Libertarian Party (United States)
|Chairperson||Nicholas Sarwark (AZ)|
|Secretary||Caryn Ann Harlos|
|Founded||December 11, 1971|
|Headquarters||1444 Duke St.|
Alexandria, Virginia 22314
|Membership (July 2017)||511,277[a]|
|International affiliation||International Alliance of Libertarian Parties|
|Seats in the Senate|
0 / 100
|Seats in the House|
1 / 435
0 / 50
|State Upper House Seats|
1 / 1,972
|State Lower House Seats|
3 / 5,411
0 / 6
|Territorial Upper Chamber Seats|
0 / 97
|Territorial Lower Chamber Seats|
0 / 91
|Other elected offices||161 (2018)|
It is the third largest party in the United States in terms of the popular vote in the country's elections and number of candidates run per election, and it is also identified by many as the fastest growing political party in the United States.
Ideas[change | change source]
The political ideas of the Libertarian Party reflect the ideas of libertarianism: supporting less regulated markets, a less powerful state, strong civil liberties (favoring same-sex marriage and other LGBT rights), the legalization of cannabis, separation of church and state, open immigration, neutrality in diplomatic issues, staying out of other countries' wars, freedom of trade and travel to all foreign countries, and a better democracy. They also support more lenient gun laws.
The Libertarian Party has also supported the United States' exit from the United Nations and other organizations. Although there is not a "left" or "right" wing label to the party, it is considered by many to be more left-wing than the Republican Party but more right-wing than the Democratic Party. Many members say they are more socially liberal than the Republicans, but more conservative with money than the Democrats.
As of March 2016, there are over 410,000 voters registered as Libertarians. Hundreds of Libertarian candidates have been elected or appointed to public office, and thousands have run for office under the Libertarian banner.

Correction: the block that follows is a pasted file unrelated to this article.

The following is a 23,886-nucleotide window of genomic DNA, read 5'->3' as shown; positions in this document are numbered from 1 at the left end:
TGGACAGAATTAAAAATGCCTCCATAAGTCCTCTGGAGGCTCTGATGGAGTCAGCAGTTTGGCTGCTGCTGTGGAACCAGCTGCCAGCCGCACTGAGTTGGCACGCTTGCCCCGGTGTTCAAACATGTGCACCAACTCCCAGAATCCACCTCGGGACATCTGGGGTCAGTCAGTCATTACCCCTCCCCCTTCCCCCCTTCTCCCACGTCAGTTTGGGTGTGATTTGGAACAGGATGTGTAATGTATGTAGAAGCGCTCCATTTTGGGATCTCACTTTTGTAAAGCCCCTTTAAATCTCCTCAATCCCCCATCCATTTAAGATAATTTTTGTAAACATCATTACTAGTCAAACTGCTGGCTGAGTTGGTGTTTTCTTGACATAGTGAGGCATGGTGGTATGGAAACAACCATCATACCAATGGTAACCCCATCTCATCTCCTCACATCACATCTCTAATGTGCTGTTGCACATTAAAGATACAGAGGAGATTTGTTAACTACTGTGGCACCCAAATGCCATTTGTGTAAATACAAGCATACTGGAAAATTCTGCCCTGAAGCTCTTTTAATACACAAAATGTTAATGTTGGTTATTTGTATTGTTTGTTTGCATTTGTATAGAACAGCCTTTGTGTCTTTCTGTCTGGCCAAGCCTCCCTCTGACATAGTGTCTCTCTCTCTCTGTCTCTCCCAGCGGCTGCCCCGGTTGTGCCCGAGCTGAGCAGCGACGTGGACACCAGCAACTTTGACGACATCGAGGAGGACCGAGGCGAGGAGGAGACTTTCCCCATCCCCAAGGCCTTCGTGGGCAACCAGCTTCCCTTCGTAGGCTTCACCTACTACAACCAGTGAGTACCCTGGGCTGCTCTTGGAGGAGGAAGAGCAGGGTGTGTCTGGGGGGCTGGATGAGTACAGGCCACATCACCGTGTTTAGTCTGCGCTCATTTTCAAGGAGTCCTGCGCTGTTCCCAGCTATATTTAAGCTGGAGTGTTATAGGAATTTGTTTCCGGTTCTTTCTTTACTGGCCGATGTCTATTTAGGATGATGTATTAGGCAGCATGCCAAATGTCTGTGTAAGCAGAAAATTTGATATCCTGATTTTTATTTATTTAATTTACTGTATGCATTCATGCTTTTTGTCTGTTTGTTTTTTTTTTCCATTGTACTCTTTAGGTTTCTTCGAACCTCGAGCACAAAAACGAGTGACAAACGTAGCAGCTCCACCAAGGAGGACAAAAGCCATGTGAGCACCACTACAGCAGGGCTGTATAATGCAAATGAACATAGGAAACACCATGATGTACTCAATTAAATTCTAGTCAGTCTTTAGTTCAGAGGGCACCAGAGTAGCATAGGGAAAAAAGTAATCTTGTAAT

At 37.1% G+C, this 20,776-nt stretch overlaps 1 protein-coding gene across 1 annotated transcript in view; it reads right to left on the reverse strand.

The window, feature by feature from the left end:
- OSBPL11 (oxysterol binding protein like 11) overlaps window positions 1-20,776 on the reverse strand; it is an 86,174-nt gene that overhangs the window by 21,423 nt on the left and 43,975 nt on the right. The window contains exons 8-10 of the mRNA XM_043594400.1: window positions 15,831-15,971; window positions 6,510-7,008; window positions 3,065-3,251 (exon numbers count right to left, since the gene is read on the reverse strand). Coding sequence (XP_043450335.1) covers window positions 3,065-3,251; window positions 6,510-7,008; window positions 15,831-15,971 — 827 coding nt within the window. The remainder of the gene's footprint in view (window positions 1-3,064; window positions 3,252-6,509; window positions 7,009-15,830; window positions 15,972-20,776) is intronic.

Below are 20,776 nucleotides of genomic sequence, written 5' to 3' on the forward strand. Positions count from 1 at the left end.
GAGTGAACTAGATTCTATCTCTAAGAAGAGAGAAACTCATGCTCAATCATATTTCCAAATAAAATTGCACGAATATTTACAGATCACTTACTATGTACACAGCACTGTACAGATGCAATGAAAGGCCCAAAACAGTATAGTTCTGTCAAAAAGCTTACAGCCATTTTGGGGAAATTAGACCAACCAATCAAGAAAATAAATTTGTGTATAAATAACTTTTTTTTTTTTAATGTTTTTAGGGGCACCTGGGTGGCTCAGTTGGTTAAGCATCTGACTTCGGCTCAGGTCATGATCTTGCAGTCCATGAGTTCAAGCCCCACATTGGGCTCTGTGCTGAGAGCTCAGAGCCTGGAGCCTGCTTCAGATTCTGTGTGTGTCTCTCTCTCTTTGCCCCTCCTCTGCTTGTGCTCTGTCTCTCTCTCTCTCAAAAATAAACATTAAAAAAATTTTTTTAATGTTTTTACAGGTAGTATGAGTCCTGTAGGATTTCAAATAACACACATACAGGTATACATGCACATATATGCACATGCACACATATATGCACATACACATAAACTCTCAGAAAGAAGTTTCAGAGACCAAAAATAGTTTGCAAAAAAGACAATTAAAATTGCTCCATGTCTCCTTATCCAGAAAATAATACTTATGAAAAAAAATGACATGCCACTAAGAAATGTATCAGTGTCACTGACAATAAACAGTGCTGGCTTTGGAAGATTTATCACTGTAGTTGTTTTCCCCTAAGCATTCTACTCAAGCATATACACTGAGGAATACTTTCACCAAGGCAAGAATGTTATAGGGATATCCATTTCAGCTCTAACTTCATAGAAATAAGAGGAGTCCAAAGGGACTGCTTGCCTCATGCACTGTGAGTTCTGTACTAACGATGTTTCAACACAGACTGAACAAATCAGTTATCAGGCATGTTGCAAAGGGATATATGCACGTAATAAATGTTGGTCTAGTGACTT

Presidential elections[change | change source]
The Libertarian Party has had a number of records, such as being the first party to get an electoral vote for a woman in a United States presidential election. On May 5, 2012, Gary Johnson received the Libertarian Party's official nomination for President of the United States in the 2012 election. In 2016, Johnson once again became the party's nominee with running mate William Weld. In the United States presidential election, 2016 they won more popular votes than ever before.
Other websites[change | change source]
References[change | change source]
- Winger, Richard (July 27, 2017). "New Voter Registration Nation Totals". ballot-access.org. Retrieved July 27, 2017.
- "Ideological Third Parties and Splinter Parties".
- Rothbard, Murray Newton (1978). For a New Liberty: The Libertarian Manifesto. p. 153.
Even more remarkably, the Libertarian party achieved this growth while consistently adhering to a new ideological creed—"libertarianism"—thus bringing to the American political scene for the first time in a century a party interested in principle rather than in merely gaining jobs and money at the public trough.
- "Libertarian Party opposes further intervention in Iraq".
- "Elected Officials". Retrieved April 30, 2018.
- June 10, 2011. Libertarians say marriage equality only one step toward ending legal discrimination. Official website.
- Crime and Violence. Official Website. Accessed: October 13, 2013.
- "Libertarian Party on War & Peace". OnTheIssues. Retrieved 22 March 2016.
- Gun Laws. Official Website. Accessed: October 13, 2013.
- "New Data: Libertarian Party Registrations Rising". TruthInMedia. Retrieved March 17, 2016.
Notes 9. reference is a dead link on the internet
- Only includes individuals who have registered Libertarian in the 31 jurisdictions that allow registration with the Libertarian Party. Jurisdictions include Alaska, Arizona, Arkansas, California, Colorado, Connecticut, Delaware, Washington, D.C., Florida, Idaho, Iowa, Kansas, Kentucky, Louisiana, Maine, Maryland, Massachusetts, Nebraska, Nevada, New Hampshire, New Jersey, New Mexico, New York, North Carolina, Oklahoma, Oregon, Pennsylvania, South Dakota, Utah, West Virginia and Wyoming.